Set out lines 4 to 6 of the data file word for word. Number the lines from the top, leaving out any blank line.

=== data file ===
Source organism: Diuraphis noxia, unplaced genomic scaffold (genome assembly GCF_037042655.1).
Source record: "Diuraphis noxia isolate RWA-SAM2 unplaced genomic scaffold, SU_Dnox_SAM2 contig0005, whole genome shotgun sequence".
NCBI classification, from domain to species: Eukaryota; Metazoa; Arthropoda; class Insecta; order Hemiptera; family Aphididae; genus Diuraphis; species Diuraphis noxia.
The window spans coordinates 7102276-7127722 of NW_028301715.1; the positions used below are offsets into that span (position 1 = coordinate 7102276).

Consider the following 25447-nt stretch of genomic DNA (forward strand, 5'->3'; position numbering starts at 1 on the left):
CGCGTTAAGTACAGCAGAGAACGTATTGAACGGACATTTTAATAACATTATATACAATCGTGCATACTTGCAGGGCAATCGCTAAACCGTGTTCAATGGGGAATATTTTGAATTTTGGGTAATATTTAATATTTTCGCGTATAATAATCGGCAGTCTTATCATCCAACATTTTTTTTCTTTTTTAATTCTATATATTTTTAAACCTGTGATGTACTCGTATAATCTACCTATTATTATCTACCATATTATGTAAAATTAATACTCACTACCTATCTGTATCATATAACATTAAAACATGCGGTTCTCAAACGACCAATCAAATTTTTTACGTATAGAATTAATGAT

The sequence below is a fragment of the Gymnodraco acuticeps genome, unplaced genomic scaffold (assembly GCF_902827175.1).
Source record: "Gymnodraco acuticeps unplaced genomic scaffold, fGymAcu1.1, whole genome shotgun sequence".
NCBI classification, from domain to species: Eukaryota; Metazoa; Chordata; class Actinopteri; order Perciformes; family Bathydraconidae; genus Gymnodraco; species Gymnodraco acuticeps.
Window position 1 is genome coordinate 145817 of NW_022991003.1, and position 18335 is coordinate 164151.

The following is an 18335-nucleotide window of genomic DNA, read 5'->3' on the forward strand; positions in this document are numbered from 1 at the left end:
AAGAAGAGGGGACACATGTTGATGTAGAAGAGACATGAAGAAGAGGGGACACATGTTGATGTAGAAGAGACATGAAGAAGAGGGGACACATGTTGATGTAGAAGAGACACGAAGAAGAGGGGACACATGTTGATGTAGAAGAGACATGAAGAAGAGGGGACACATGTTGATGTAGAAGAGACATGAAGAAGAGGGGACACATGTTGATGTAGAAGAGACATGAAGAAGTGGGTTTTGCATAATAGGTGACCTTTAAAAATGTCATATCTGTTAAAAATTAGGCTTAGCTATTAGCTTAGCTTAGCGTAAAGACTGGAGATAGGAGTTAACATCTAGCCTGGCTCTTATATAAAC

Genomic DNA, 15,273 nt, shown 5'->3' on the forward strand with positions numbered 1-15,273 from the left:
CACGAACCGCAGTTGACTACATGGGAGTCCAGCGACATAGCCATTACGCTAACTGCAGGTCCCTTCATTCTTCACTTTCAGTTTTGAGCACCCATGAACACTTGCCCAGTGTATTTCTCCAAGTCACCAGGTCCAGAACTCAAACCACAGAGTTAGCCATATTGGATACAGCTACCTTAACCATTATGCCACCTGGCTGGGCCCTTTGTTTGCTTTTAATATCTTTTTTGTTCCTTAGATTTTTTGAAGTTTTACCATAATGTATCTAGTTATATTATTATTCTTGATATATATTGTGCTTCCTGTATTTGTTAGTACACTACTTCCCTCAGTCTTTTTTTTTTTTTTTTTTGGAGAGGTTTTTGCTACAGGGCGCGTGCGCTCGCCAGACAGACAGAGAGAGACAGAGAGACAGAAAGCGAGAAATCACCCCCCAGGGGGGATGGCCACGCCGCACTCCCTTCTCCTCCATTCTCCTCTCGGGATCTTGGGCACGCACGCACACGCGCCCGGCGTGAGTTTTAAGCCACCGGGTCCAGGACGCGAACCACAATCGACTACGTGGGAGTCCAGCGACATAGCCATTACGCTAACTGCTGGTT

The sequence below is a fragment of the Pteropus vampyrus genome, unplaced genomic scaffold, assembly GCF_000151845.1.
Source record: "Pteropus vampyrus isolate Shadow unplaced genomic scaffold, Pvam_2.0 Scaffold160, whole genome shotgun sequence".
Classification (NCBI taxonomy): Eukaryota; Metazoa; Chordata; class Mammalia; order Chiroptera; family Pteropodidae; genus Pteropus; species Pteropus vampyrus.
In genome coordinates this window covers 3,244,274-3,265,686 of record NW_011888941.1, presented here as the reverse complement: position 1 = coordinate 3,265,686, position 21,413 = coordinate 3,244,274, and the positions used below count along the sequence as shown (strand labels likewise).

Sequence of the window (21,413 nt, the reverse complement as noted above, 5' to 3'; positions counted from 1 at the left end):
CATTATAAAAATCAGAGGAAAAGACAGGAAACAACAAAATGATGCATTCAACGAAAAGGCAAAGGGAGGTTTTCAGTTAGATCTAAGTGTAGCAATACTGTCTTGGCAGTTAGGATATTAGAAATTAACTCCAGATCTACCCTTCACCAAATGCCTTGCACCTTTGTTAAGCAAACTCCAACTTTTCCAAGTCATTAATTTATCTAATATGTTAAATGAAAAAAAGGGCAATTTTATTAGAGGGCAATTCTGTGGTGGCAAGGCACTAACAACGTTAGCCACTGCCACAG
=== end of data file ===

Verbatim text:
The window spans coordinates 7102276-7127722 of NW_028301715.1; the positions used below are offsets into that span (position 1 = coordinate 7102276).

Consider the following 25447-nt stretch of genomic DNA (forward strand, 5'->3'; position numbering starts at 1 on the left):
CGCGTTAAGTACAGCAGAGAACGTATTGAACGGACATTTTAATAACATTATATACAATCGTGCATACTTGCAGGGCAATCGCTAAACCGTGTTCAATGGGGAATATTTTGAATTTTGGGTAATATTTAATATTTTCGCGTATAATAATCGGCAGTCTTATCATCCAACATTTTTTTTCTTTTTTAATTCTATATATTTTTAAACCTGTGATGTACTCGTATAATCTACCTATTATTATCTACCATATTATGTAAAATTAATACTCACTACCTATCTGTATCATATAACATTAAAACATGCGGTTCTCAAACGACCAATCAAATTTTTTACGTATAGAATTAATGAT